B. Third Peloponnesian War–the end of the Greek beginning

                        1. Alcibiades–“bad boy” of democracy

                                    a. Melos

                                    Athenians to the Melians: “You know as well as we that there is no question of right and wrong except when power is equal. That is the way the world is–the strong do what they can, while the weak suffer what they must.”

                                    “Our allies would think our friendship for you to be a sign of our weakness, while if you are our enemies, this is a sign of our power.”

                                    “If you are well advised you will avoid this error, and not think it dishonorable to submit to the greatest city in Hellas, when it makes you the modest offer of becoming its tributary ally….”

                                    the siege of Melos:

                                    “the Melians showing no signs of yielding, the generals at once began hostilities…and besieged the place….the siege was now pressed vigorously; and some treachery taking place inside, the Melians surrendered at discretion to the Athenians, who put to death all the grown men whom they took, and sold the women and children for slaves, and subsequently sent out five hundred colonists and inhabited the place themselves…”   –Thucydides, The History of the Peloponneisan War

                                    b. Syracuse

                        “…Do not rescind your resolution to sail to Sicily, on the ground that you would be going to attack a great Power. The cities in Sicily are peopled by motley rabbles, and easily change their institutions to adopt new ones; and consequently the inhabitants have no real feeling of patriotism…. From a mob like this you need not look for either unanimity in counsel or concert in action…” Alcibiades speech as told by Thucydides in History of the Peloponnesian War

                                    c. Treason

                                    d. Murder

                        2. The tyranny of the majority: Execution of the Admirals

                        “But the majority kept crying out that it was monstrous if the people were to be hindered by any stray individual from doing what seemed right.”                                   

                                    f. defeat

                                    “So happy were the people of Athens at the coming of peace that they rushed with great enthusiasm to pull down the walls to the accompaniment of female flute players. It was a suitably ignoble end to a war that had poisoned the soul of Athens.” –F. Roy Willis, Western Civilization: An Urban Perspective p. 117.

 IV. EPITAPHS FOR THE ATHENIANS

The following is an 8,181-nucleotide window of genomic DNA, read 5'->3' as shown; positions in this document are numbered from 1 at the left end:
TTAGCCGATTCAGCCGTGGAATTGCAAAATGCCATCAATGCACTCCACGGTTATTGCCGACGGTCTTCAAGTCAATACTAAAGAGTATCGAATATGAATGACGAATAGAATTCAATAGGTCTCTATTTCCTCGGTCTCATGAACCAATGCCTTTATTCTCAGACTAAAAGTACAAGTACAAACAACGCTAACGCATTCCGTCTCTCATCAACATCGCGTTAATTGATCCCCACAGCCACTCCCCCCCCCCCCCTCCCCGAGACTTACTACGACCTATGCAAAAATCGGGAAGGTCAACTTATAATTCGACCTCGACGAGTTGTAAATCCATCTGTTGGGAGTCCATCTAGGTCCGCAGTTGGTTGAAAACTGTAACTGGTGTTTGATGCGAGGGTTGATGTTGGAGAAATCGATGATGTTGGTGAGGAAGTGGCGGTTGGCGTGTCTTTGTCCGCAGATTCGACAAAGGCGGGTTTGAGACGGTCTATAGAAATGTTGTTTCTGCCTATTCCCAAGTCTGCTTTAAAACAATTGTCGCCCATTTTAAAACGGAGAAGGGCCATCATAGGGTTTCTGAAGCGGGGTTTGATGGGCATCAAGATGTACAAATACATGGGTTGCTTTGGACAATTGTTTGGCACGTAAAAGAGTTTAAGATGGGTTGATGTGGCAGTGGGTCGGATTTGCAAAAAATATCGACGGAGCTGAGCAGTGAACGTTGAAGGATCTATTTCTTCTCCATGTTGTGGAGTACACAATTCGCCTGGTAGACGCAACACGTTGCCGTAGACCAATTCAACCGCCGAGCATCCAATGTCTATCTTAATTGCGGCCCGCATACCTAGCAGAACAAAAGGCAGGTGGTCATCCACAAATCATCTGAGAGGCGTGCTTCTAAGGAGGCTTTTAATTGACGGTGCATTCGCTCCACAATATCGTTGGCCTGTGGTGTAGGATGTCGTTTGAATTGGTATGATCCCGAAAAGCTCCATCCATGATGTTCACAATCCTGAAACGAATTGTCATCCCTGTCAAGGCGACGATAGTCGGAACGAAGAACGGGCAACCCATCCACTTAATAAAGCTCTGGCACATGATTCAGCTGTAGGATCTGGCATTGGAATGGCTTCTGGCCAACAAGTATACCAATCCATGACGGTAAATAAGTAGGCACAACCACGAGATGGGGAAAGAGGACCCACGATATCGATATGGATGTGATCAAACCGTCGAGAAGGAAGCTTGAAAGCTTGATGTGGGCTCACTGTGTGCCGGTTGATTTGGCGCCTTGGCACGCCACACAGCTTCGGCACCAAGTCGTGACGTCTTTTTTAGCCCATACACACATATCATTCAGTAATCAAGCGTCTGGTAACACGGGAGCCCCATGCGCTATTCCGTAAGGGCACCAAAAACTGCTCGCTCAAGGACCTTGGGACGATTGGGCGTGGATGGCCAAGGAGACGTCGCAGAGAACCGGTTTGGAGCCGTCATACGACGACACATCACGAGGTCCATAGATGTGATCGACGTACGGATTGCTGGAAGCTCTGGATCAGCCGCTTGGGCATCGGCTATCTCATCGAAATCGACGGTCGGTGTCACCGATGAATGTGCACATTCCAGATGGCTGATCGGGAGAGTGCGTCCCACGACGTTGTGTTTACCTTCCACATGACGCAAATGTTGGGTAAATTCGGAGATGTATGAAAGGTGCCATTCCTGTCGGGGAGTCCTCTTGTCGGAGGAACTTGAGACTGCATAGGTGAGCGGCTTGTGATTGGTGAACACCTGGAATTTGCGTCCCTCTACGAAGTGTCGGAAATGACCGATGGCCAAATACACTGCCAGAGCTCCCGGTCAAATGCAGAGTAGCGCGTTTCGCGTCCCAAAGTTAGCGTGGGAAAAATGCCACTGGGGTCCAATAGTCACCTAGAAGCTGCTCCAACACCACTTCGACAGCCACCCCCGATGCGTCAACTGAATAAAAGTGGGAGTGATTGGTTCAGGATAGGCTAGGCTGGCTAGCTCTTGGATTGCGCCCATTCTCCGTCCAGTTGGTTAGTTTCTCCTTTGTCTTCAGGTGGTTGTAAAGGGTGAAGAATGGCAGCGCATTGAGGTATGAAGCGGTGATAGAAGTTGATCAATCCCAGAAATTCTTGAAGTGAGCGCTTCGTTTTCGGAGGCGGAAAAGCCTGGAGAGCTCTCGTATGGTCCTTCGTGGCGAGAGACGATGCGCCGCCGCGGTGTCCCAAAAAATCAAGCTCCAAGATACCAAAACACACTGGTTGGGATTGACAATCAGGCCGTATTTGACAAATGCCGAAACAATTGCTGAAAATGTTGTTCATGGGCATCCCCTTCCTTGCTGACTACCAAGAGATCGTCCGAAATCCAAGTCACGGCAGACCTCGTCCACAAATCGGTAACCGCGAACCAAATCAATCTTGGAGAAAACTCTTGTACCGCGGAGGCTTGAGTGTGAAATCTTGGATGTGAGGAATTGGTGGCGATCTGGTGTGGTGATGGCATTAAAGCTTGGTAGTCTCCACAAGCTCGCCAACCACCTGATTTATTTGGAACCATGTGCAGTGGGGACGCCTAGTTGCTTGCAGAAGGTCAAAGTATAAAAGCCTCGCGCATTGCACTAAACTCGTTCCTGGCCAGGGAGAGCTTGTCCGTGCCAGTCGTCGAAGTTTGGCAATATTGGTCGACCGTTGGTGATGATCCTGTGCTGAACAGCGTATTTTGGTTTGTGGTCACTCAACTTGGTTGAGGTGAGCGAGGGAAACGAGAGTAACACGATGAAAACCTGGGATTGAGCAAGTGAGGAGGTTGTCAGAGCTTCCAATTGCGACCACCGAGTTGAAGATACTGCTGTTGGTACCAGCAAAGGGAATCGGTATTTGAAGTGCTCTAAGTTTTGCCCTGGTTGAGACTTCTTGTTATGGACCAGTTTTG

A. The Greeks           

                        “Sing, goddess, the anger of Peleus’ son Achilles and its devastation, which put pains thousandfold upon the Achaeans, hurled in their multitudes to the house of Hades strong souls of heroes, but gave their bodies to be the delicate feasting of dogs, of all birds, and the will of Zeus was accomplished since that time when first there stood in division of conflict Atreus’ son the lord of men and brilliant Achilles.” Homer Illiad

 

                                    “This day will be the beginning of great evils for the Hellenes.” Melisippus referring to first day of invasion as told by Thucydides in The History of the Peloponnesian War

           

            B. The Historians

                        “The Peloponnesian War left Athens its buildings, but impaired its nobility of thought.” F. Roy Willis, Western Civilization

           

                        “Not only did the Peloponnesian War put an end to the political supremacy of Athens, it annihilated freedom throughout the Greek world and sealed the doom of the Hellenic political genius.” –Burns, Lerner, Meachan in Western Civilizations Vol. 1., p. 123.

 

                        “Unbridled arrogance shocked the Greeks morally, politically and aesthetically. It was, in their view, quite different from legitimate ambition, since this was possible only with a large degree of self-control and even of self-sacrifice. At all periods from the Heroic Age to the fourth century, arrogance was regarded as the worst of evils, because it made chaos of all attempts to achieve balance and harmony in the self and because it scorned the social obligations on which the city-state depended.” C.M. Bowra in The Greek Experience

 

                        ” The supreme tragedy of the Greeks was, of course, their failure to solve the problem of political conflict.” Ralph, Lerner, Meacham and Burns World Civilizations

            C. A Sage

                        “It is easier to fight for one’s ideals than to live up to them.” –unknown

 

            D. A Twentieth Century Playwright

               “Since 1945 past and present are the same.

               And it doesn’t matter if it’s ‘real’ or a play–

               Imagination and reality both go the same way.

               So don’t say it’s just a bunch of ancient Greeks.

               It’s their tears that will be flowing down your cheeks.”

                        –Tony Harrison, The Common Chorus: Part I Lysistrata, 1988.

 

 

 

 

 

 

 

 

 

 

 

 

 

 

 

 

 

 

 

 

 

 

 

 

 

 

 

 

 

 

 

 

 

            -5-

 

 

 

 

 

 

 

 

 

 

 

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2 thoughts on “Hubris, Empire and War: The Nemeses of Athenian Democracy (Lecture Outline and Quotes Compiled by Paul Ewing)

  1. There is no place in my beliefs to follow anyone of history past … No god will find my foot steps following those preceding me to their terrible ends because I am wiser for their misguided allegiance as history so brutally portrays … I know what ever I aspire to in life the ability to live up to that/those responsibility/ies is mine alone … I am not an assuming being … I am a human being …